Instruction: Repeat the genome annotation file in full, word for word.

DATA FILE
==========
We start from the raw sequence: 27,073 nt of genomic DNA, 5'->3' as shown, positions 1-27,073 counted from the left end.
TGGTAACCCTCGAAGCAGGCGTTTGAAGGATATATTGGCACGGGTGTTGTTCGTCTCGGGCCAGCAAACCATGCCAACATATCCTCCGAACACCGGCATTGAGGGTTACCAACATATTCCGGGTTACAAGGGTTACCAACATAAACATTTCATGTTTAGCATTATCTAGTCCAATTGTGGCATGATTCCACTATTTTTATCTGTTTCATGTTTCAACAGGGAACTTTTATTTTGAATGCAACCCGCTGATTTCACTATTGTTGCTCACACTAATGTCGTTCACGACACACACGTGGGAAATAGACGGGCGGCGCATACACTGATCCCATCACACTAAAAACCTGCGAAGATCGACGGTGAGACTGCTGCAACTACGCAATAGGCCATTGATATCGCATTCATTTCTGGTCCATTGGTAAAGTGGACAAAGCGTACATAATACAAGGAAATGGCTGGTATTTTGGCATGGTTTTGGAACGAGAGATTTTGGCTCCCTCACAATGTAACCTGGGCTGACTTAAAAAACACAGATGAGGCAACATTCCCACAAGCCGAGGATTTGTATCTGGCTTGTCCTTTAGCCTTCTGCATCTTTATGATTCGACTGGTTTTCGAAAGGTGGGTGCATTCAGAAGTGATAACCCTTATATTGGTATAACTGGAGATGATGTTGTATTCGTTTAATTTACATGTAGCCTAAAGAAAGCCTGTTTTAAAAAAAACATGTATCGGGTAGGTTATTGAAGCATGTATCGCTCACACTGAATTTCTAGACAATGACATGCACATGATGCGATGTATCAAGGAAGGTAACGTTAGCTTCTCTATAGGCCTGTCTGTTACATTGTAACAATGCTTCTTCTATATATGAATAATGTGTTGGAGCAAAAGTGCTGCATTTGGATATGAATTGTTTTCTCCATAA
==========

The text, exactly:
We start from the raw sequence: 27,073 nt of genomic DNA, 5'->3' as shown, positions 1-27,073 counted from the left end.
TGGTAACCCTCGAAGCAGGCGTTTGAAGGATATATTGGCACGGGTGTTGTTCGTCTCGGGCCAGCAAACCATGCCAACATATCCTCCGAACACCGGCATTGAGGGTTACCAACATATTCCGGGTTACAAGGGTTACCAACATAAACATTTCATGTTTAGCATTATCTAGTCCAATTGTGGCATGATTCCACTATTTTTATCTGTTTCATGTTTCAACAGGGAACTTTTATTTTGAATGCAACCCGCTGATTTCACTATTGTTGCTCACACTAATGTCGTTCACGACACACACGTGGGAAATAGACGGGCGGCGCATACACTGATCCCATCACACTAAAAACCTGCGAAGATCGACGGTGAGACTGCTGCAACTACGCAATAGGCCATTGATATCGCATTCATTTCTGGTCCATTGGTAAAGTGGACAAAGCGTACATAATACAAGGAAATGGCTGGTATTTTGGCATGGTTTTGGAACGAGAGATTTTGGCTCCCTCACAATGTAACCTGGGCTGACTTAAAAAACACAGATGAGGCAACATTCCCACAAGCCGAGGATTTGTATCTGGCTTGTCCTTTAGCCTTCTGCATCTTTATGATTCGACTGGTTTTCGAAAGGTGGGTGCATTCAGAAGTGATAACCCTTATATTGGTATAACTGGAGATGATGTTGTATTCGTTTAATTTACATGTAGCCTAAAGAAAGCCTGTTTTAAAAAAAACATGTATCGGGTAGGTTATTGAAGCATGTATCGCTCACACTGAATTTCTAGACAATGACATGCACATGATGCGATGTATCAAGGAAGGTAACGTTAGCTTCTCTATAGGCCTGTCTGTTACATTGTAACAATGCTTCTTCTATATATGAATAATGTGTTGGAGCAAAAGTGCTGCATTTGGATATGAATTGTTTTCTCCATAA